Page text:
I like Danielpour quite a bit, when I'm in the mood for it, but know ye this: if there had been no Rite of Spring, Danielpour would be a shortorder cook somewhere.  He's made a career out of early Stravinsky, but he does it well, so I'm ok with that. Not everyone has to be an innovator. 

Offline Dundonnell

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Re: Richard Danielpour(1956-)
« Reply #8 on: November 03, 2008, 06:35:44 PM »
Anyone heard the 'American Requiem'?

It good quite a good right up on Musicweb.

Offline Dundonnell

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Re: Richard Danielpour(1956-)
« Reply #9 on: November 03, 2008, 06:40:11 PM »
The only piece I've heard is the cello concerto, which could hardly be described as populist, nor do I think it schlocky. It's a pretty special work actually.

Thinking about it, I have heard the second cello concerto actually, which is in fact more tonal, and far less memorable. Hmm... which are the purported schlocky works?

Gosh, I didn't know he had written two cello concertos :) It is the one coupled with the Christopher Rouse which is somewhere over(or maybe under ;D) the Atlantic on its way to me :)

Offline Guido

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Re: Richard Danielpour(1956-)
« Reply #10 on: November 03, 2008, 06:56:15 PM »
The second concerto is very unlike the first, and vastly insuperior in my estimation, so don't worry!
Geologist.

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Offline Senta

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Re: Richard Danielpour(1956-)
« Reply #11 on: November 03, 2008, 08:28:46 PM »
I played his Toward the Splendid City in my youth orchestra.  There were so many needless metric changes, it was hard to make sense of it all, but I think in the right hands, his music can have a lot of energy.

:D I always really liked that piece, a nice modern orchestral fanfare. I even have the score to it. Actually that disc with Celestial Night and Urban Dances is the only one of his I own. Fun music and absolutely splendid performances by the Philharmonia too.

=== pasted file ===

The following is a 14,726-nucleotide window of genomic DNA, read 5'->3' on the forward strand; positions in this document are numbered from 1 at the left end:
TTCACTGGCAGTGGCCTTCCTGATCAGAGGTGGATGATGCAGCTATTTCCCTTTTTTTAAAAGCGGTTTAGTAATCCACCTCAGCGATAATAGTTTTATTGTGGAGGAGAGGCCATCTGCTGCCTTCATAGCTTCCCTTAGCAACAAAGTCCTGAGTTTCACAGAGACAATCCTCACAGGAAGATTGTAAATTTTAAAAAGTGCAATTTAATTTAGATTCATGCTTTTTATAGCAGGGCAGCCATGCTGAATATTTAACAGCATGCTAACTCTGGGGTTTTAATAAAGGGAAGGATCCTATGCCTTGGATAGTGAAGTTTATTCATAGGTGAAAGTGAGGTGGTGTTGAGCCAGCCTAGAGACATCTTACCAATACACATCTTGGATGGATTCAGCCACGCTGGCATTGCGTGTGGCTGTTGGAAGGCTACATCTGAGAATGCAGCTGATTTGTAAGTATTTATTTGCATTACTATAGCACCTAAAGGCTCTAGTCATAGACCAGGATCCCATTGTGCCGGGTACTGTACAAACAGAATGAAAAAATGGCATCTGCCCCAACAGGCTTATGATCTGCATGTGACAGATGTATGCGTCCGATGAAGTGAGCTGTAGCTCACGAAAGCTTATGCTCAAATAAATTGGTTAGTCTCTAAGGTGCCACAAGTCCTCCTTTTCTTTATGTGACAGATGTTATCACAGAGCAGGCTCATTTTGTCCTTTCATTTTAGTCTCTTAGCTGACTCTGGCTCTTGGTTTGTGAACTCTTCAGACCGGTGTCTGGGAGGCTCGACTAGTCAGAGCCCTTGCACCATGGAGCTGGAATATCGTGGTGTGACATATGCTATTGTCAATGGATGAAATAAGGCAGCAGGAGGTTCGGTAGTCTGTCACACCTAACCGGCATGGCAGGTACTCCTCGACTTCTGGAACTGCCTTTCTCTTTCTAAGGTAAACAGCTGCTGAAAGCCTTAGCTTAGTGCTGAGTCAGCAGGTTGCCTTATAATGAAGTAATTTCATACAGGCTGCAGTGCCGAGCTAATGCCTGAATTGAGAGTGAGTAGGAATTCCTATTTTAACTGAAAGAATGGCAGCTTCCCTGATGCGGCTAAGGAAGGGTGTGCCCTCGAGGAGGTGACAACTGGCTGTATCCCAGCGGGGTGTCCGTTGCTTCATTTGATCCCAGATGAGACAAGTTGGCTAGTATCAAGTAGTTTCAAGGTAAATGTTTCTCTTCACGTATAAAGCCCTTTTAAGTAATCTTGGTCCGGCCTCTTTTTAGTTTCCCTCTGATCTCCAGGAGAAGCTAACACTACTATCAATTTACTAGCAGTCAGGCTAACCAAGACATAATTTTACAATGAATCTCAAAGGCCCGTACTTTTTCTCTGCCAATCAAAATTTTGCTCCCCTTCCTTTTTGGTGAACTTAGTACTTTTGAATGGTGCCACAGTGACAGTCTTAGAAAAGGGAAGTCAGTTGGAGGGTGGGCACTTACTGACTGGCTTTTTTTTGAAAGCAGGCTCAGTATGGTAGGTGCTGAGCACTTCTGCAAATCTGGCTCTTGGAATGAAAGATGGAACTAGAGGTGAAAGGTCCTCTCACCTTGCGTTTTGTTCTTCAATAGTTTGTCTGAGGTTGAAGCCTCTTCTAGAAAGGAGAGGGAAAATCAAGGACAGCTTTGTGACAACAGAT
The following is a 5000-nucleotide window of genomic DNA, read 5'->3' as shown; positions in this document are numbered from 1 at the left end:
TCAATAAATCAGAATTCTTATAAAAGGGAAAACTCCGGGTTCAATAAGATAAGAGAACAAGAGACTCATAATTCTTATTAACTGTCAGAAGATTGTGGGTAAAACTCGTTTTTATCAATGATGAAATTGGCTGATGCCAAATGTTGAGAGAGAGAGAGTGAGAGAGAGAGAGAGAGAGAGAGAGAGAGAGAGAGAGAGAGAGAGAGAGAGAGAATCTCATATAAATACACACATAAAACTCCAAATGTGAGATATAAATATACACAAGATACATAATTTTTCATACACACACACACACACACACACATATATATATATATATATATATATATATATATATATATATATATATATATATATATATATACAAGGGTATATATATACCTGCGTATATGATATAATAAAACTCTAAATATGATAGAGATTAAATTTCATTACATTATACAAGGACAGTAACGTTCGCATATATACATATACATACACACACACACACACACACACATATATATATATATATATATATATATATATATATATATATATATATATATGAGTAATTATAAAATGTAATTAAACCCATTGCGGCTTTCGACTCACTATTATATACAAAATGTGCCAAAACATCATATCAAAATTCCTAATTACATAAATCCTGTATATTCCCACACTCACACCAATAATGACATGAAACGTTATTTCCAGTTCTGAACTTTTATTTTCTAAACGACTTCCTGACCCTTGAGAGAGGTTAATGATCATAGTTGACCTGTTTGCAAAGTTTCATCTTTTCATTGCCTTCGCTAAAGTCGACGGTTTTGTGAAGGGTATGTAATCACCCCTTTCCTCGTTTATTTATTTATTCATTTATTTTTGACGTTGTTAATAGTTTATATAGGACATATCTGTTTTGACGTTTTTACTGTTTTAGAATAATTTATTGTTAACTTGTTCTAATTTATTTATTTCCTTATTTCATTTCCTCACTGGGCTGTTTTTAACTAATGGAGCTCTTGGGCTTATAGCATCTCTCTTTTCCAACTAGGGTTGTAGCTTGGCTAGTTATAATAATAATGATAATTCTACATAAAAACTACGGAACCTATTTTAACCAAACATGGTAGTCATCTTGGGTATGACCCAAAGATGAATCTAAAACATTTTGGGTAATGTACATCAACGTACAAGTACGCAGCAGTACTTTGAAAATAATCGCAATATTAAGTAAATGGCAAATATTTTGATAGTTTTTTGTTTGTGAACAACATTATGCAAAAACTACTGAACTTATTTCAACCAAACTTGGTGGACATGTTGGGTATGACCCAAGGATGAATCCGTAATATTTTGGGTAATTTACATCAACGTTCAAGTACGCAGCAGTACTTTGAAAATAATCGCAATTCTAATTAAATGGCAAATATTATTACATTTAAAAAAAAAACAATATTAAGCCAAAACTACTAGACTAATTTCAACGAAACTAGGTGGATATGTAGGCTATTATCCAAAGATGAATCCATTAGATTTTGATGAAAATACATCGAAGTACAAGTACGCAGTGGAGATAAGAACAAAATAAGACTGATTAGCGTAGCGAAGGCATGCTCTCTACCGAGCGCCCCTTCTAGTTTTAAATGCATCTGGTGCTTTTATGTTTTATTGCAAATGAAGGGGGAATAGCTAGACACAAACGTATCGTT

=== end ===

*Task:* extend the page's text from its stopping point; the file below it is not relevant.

His pieces are actually well-crafted, well-orchestrated and thought out, but I have been disappointed to discover that a lot, or even most, of his orchestral works sound quite similar.

The Cello Concerto is different though, more dark and introspective. There is a Yo-Yo Ma disc which has it, as well as concertos by Rouse and Kirchner which are also really good:



His Violin Concerto (called 'A Fool's Paradise") is rather skippable though, again, it sounds too much like some of his other work.

Some of his chamber music is interesting, though I can't remember what of it I heard and liked at the moment. Two works I would like to hear out of curiosity are the American Requiem and the opera Margaret Garner.

His style, at least certainly for his uptempo orchestral pieces, is pretty much a mashup of Bernstein and Stravinsky, and abounds with catchy tunes and ample percussion.

Populist in that it appeals to the masses, but still nice music, better than a lot of stuff out there.

I do listen with a bit of a guilty conscience though, as I'm reminded of a phrase a professor of mine coined in a music education class - that some music is simply "junk food", ie. like eating potato chips and candy. Do we like it? Yes! But it's not nutritious or sustaining.

I'm afraid some of his music falls into that category, (as does much new music).

Offline Dundonnell

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Re: Richard Danielpour(1956-)
« Reply #12 on: November 04, 2008, 04:51:29 AM »
Oh well, the Cello Concerto(No.1) did arrive by airmail from the US this morning-so I shall find what it sounds like soon ;D

Offline Archaic Torso of Apollo

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Re: Richard Danielpour(1956-)